Cerebral Palsy (cont.)
IN THIS ARTICLE
Antispasmodics are the most common medicines used for people with CP. They can help relax tight muscles and reduce muscle spasms. Most antispasmodics are taken orally and include:
Baclofen may also be given using a method called intrathecal baclofen (ITB). For this, a small pump is placed under the skin of the abdomen. This pump releases baclofen into the fluid around the spinal cord. ITB may be more helpful than taking a pill at relieving severe spasms. But it is harder to do than pills and has some risks (such as infection where the pump is implanted).
Injectable antispasmodics, which are injected directly into stiff or spasmatic muscles, are sometimes used to help them relax. These medicines typically remain effective for about 3 to 8 months, depending on the type used. Injectable antispasmodics used for treating CP include:
Anticonvulsants are used as treatment for people with CP who have seizures. These include:
Anticholinergics help a minority of people with CP who have uncontrollable body movements (dystonic cerebral palsy) or who drool frequently. These include:
Stool softeners and mild laxatives may help treat constipation, which is a common complaint of people who have CP.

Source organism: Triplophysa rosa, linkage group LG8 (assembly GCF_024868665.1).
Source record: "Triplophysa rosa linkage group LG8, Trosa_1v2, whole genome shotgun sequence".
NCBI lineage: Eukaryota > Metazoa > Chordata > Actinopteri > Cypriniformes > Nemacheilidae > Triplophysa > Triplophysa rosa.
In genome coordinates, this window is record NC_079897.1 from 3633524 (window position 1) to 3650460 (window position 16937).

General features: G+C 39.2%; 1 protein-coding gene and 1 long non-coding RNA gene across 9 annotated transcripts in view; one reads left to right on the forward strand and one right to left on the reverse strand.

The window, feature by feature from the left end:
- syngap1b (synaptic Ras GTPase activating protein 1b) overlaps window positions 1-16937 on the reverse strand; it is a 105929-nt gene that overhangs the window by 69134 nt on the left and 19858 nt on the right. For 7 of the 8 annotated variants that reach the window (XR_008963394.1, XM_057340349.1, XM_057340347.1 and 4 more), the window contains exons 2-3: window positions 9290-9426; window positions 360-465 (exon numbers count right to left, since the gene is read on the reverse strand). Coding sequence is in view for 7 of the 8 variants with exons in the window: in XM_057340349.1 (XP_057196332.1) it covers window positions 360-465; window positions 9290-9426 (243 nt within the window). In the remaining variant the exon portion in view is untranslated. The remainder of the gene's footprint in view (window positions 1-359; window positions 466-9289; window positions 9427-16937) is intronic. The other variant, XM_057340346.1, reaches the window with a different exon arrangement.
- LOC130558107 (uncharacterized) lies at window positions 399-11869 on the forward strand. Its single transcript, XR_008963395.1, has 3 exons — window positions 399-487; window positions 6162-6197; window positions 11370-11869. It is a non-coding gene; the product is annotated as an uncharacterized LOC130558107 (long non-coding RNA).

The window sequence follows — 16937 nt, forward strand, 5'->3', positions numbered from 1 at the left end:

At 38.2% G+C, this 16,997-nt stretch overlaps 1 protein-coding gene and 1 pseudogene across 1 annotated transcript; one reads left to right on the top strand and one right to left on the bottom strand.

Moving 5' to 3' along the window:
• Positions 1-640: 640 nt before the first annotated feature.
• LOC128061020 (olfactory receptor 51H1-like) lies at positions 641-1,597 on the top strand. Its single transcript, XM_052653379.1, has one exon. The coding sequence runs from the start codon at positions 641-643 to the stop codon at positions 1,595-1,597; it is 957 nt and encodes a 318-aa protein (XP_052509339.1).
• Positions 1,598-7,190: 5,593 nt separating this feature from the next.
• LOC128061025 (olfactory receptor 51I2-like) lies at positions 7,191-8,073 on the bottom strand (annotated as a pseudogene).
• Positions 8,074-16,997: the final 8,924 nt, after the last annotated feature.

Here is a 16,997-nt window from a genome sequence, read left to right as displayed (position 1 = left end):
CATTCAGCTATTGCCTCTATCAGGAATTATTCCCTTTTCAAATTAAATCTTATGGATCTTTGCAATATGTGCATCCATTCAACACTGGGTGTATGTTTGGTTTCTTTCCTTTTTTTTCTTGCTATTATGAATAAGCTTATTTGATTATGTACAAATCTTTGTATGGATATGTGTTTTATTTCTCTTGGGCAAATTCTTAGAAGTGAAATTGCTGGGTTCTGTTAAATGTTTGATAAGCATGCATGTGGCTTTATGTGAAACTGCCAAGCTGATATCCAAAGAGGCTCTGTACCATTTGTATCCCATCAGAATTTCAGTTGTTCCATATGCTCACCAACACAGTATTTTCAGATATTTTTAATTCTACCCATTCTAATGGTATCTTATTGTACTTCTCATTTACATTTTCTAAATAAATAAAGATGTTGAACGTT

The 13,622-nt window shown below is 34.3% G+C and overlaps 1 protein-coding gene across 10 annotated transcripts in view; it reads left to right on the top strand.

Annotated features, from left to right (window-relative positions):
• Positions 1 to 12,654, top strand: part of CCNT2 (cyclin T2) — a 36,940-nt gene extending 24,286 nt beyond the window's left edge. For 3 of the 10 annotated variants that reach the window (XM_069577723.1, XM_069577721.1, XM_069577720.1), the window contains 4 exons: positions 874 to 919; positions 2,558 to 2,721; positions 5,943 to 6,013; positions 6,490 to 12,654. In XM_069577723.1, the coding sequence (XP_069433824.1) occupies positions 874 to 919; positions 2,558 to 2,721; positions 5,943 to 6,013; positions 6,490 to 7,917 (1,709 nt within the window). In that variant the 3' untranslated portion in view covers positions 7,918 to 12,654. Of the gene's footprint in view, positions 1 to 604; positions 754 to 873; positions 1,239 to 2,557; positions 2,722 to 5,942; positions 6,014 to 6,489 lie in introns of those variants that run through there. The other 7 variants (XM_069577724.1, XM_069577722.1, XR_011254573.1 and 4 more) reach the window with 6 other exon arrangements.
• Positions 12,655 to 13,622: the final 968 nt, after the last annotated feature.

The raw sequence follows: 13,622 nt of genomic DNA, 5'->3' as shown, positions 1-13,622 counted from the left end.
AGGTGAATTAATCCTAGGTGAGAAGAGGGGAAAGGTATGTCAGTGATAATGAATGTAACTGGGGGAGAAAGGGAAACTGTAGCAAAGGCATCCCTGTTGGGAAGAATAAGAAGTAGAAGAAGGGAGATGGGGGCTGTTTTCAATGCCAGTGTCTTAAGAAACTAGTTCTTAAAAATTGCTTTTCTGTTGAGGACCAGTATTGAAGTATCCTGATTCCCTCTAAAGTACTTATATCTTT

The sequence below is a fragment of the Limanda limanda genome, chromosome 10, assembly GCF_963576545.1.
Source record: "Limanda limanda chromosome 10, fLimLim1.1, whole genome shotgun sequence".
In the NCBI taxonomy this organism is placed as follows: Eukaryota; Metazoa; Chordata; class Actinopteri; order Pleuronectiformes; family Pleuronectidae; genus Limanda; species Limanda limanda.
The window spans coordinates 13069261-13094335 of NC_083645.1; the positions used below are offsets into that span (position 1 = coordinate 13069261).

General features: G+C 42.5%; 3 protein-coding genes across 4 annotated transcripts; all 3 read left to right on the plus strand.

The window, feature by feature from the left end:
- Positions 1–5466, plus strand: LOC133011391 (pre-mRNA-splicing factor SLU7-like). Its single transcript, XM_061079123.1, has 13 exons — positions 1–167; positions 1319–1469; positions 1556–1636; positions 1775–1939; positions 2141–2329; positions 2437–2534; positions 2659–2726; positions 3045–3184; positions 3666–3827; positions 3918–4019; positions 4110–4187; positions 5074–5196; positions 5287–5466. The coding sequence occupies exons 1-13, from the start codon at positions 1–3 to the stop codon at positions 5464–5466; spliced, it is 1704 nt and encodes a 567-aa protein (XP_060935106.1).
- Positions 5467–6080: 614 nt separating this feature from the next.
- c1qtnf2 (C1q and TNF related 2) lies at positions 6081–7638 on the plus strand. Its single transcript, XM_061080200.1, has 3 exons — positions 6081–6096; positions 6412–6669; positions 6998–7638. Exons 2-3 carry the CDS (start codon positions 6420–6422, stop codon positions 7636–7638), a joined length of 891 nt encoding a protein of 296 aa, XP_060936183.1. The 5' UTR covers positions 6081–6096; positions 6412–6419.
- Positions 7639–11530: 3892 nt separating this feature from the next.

What To Think About
Medicine for cerebral palsy (CP) targets individual needs. Unfortunately, medicine has had limited success in treating CP, especially the types that involve involuntary movements (athetoid type of dyskinetic cerebral palsy).
Botulinum toxin may be more useful than antispasmodic pills for treating CP.
Some medicines used to treat CP have serious side effects. For example, dantrolene sodium (Dantrium) can cause liver damage, so frequent blood tests are needed while taking this medicine. And in rare cases, the use of botulinum toxin is related to severe side effects, such as trouble breathing or swallowing.
Some doctors believe that the most commonly used medicines to treat CP (diazepam [such as Valium], baclofen [Lioresal], and dantrolene [Dantrium]) should not be given to growing children. They are concerned that the side effects from these medicines can cause problems for children that are more severe than the tight muscles and muscle spasms related to CP. For example, one side effect of these medicines is drowsiness. Drowsiness may interfere with a child's ability to concentrate and learn in school. Other doctors believe that the benefits of these medicines outweigh the risk of side effects.
Ask your doctor the following questions about any medicine prescribed for your child:
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